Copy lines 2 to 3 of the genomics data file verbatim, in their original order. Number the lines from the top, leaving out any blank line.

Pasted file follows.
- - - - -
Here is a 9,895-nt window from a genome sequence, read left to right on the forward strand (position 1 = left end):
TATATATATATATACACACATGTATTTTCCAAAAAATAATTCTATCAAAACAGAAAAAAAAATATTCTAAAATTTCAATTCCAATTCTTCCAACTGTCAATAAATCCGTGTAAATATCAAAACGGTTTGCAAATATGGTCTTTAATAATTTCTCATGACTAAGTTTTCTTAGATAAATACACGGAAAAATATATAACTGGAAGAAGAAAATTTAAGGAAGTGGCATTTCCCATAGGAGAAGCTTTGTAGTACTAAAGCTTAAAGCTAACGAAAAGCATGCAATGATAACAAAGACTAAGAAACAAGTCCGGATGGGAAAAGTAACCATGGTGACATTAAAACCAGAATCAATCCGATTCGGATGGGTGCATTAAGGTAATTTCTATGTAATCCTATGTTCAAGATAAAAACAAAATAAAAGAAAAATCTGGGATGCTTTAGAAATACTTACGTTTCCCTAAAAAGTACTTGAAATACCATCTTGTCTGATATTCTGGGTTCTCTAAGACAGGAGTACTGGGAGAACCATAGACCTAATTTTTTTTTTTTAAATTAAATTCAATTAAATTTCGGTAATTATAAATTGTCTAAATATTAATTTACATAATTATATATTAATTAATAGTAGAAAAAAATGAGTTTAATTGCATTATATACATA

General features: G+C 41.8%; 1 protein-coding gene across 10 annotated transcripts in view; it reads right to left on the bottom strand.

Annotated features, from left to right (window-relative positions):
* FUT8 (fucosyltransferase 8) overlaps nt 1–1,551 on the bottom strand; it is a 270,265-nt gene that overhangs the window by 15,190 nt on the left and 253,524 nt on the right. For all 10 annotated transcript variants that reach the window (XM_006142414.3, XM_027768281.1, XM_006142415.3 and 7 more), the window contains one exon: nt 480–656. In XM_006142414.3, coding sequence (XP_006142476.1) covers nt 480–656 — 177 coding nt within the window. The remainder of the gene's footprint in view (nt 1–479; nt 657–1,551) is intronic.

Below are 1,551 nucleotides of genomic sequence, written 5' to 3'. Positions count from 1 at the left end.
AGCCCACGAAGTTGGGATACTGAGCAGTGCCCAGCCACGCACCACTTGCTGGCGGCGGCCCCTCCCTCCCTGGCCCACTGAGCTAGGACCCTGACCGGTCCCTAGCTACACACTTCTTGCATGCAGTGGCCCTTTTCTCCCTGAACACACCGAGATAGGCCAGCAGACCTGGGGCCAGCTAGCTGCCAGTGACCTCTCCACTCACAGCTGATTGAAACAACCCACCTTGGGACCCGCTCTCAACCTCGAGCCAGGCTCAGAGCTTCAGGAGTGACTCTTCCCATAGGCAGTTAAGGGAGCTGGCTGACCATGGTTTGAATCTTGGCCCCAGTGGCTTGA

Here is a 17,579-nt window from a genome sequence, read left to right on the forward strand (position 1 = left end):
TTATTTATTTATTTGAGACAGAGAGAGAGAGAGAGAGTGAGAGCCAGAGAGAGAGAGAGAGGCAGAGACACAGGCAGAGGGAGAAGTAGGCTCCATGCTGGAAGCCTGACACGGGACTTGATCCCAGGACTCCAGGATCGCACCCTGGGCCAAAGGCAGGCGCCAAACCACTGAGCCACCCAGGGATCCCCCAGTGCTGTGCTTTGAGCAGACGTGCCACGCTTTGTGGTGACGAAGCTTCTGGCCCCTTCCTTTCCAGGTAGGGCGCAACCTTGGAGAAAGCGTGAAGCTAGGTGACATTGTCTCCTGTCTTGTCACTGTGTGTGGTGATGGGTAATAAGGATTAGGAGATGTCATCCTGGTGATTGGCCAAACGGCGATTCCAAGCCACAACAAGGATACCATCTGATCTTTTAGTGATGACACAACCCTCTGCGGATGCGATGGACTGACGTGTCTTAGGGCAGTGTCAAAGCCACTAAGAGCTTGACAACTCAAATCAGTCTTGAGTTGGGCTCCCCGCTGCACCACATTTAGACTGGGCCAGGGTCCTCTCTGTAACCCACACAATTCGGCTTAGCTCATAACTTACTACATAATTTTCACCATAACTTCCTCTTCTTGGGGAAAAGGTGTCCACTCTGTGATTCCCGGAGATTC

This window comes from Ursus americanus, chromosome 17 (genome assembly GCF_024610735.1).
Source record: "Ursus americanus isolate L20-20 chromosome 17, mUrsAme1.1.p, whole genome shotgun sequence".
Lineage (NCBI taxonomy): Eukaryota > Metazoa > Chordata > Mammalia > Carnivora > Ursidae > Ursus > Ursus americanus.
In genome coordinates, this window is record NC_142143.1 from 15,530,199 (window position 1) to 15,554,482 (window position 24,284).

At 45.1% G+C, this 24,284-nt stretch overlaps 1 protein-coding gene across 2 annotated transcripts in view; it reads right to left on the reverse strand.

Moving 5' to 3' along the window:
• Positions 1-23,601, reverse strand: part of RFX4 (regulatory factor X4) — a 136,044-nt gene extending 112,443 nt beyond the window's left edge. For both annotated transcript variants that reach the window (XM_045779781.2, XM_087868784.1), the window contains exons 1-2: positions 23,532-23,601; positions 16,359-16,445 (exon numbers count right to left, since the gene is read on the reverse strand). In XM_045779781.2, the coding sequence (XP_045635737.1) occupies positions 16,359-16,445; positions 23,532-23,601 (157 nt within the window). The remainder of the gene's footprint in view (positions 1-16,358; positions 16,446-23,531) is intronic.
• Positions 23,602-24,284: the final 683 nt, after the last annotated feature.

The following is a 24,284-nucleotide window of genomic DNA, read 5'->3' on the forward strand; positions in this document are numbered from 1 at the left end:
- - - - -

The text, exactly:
TATATATATATATACACACATGTATTTTCCAAAAAATAATTCTATCAAAACAGAAAAAAAAATATTCTAAAATTTCAATTCCAATTCTTCCAACTGTCAATAAATCCGTGTAAATATCAAAACGGTTTGCAAATATGGTCTTTAATAATTTCTCATGACTAAGTTTTCTTAGATAAATACACGGAAAAATATATAACTGGAAGAAGAAAATTTAAGGAAGTGGCATTTCCCATAGGAGAAGCTTTGTAGTACTAAAGCTTAAAGCTAACGAAAAGCATGCAATGATAACAAAGACTAAGAAACAAGTCCGGATGGGAAAAGTAACCATGGTGACATTAAAACCAGAATCAATCCGATTCGGATGGGTGCATTAAGGTAATTTCTATGTAATCCTATGTTCAAGATAAAAACAAAATAAAAGAAAAATCTGGGATGCTTTAGAAATACTTACGTTTCCCTAAAAAGTACTTGAAATACCATCTTGTCTGATATTCTGGGTTCTCTAAGACAGGAGTACTGGGAGAACCATAGACCTAATTTTTTTTTTTTAAATTAAATTCAATTAAATTTCGGTAATTATAAATTGTCTAAATATTAATTTACATAATTATATATTAATTAATAGTAGAAAAAAATGAGTTTAATTGCATTATATACATA

General features: G+C 41.8%; 1 protein-coding gene across 10 annotated transcripts in view; it reads right to left on the bottom strand.